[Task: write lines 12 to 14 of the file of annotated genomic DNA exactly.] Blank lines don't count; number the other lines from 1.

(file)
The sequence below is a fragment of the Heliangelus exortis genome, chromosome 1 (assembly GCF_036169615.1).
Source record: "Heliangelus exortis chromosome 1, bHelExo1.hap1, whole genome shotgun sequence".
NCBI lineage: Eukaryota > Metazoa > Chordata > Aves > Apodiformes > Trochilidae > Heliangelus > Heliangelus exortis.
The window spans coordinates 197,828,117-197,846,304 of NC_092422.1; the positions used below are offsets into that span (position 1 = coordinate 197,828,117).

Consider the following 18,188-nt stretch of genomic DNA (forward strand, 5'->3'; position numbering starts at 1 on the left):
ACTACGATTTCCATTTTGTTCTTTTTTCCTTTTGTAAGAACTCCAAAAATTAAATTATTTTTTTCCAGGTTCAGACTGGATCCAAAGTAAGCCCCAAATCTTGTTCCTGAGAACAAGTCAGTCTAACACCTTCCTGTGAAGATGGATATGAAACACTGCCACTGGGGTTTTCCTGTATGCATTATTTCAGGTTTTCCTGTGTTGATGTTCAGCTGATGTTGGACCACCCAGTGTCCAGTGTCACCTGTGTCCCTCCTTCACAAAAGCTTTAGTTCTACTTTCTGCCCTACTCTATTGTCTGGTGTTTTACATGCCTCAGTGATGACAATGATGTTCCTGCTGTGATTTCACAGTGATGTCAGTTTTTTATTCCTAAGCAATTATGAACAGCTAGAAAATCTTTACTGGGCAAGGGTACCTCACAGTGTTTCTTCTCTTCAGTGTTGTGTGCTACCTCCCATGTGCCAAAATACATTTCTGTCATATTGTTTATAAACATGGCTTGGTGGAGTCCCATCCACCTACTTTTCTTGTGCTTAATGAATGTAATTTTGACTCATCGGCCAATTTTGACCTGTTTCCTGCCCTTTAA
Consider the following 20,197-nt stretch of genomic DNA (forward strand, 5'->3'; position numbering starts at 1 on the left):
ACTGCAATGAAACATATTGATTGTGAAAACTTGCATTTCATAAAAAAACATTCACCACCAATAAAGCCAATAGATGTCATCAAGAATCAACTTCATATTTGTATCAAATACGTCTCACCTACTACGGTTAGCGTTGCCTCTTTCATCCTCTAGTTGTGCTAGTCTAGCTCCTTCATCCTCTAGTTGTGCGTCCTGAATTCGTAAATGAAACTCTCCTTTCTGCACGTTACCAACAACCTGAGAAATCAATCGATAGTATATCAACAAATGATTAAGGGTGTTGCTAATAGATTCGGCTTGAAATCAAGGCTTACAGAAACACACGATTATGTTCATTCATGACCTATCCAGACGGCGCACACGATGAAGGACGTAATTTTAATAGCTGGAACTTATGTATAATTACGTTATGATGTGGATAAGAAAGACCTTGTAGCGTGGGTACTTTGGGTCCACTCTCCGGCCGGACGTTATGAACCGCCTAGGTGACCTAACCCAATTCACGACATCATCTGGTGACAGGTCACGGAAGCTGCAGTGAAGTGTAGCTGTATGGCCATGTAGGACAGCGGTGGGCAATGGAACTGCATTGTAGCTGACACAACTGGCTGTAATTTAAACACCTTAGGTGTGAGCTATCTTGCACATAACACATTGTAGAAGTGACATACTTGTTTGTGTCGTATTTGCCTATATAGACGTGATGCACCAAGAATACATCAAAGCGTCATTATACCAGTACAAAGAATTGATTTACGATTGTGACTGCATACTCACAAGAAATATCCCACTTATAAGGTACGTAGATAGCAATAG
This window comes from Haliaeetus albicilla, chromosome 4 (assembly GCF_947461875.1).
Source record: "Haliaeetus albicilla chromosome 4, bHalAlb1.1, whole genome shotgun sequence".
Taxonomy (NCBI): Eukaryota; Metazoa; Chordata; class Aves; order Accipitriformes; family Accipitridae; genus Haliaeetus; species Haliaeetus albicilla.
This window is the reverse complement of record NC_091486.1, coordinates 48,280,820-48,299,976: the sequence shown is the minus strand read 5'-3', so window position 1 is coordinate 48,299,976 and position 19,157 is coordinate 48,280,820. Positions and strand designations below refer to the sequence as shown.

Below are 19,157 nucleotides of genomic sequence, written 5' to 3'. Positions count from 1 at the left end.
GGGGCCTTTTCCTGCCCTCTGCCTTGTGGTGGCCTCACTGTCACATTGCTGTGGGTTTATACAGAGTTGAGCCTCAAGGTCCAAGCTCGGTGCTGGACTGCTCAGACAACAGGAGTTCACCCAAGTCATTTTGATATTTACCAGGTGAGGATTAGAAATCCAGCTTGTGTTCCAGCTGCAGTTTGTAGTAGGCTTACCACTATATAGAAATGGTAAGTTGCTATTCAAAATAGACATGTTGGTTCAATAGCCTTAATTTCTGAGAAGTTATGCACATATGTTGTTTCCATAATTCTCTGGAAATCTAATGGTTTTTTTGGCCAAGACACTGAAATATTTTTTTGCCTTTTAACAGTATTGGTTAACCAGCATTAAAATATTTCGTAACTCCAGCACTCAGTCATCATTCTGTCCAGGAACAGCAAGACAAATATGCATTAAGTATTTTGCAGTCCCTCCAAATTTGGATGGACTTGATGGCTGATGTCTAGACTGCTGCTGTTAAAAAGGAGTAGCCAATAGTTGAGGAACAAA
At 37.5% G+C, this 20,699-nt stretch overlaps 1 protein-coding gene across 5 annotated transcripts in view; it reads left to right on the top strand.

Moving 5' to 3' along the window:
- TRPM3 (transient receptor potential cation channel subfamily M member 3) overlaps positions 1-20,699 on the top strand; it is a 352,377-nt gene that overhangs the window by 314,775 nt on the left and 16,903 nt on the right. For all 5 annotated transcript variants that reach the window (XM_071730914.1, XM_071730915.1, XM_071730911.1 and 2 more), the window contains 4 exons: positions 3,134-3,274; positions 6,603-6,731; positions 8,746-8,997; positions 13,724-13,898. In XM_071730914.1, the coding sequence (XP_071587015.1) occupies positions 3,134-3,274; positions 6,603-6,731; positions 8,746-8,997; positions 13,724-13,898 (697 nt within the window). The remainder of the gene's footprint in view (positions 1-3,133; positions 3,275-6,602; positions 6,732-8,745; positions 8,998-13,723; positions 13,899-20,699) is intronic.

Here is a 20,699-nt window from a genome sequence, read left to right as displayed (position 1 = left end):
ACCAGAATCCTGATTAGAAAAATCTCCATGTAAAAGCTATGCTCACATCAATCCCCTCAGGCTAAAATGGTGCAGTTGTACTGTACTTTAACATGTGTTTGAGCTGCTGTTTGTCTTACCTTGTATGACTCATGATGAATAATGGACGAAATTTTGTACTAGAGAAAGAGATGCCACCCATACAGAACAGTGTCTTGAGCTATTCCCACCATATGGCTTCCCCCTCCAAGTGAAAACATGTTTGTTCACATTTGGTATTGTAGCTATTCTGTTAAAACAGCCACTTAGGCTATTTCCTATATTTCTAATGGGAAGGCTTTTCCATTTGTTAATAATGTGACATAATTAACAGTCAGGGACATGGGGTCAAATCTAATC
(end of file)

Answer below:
This window is the reverse complement of record NC_091486.1, coordinates 48,280,820-48,299,976: the sequence shown is the minus strand read 5'-3', so window position 1 is coordinate 48,299,976 and position 19,157 is coordinate 48,280,820. Positions and strand designations below refer to the sequence as shown.

Below are 19,157 nucleotides of genomic sequence, written 5' to 3'. Positions count from 1 at the left end.
GGGGCCTTTTCCTGCCCTCTGCCTTGTGGTGGCCTCACTGTCACATTGCTGTGGGTTTATACAGAGTTGAGCCTCAAGGTCCAAGCTCGGTGCTGGACTGCTCAGACAACAGGAGTTCACCCAAGTCATTTTGATATTTACCAGGTGAGGATTAGAAATCCAGCTTGTGTTCCAGCTGCAGTTTGTAGTAGGCTTACCACTATATAGAAATGGTAAGTTGCTATTCAAAATAGACATGTTGGTTCAATAGCCTTAATTTCTGAGAAGTTATGCACATATGTTGTTTCCATAATTCTCTGGAAATCTAATGGTTTTTTTGGCCAAGACACTGAAATATTTTTTTGCCTTTTAACAGTATTGGTTAACCAGCATTAAAATATTTCGTAACTCCAGCACTCAGTCATCATTCTGTCCAGGAACAGCAAGACAAATATGCATTAAGTATTTTGCAGTCCCTCCAAATTTGGATGGACTTGATGGCTGATGTCTAGACTGCTGCTGTTAAAAAGGAGTAGCCAATAGTTGAGGAACAAA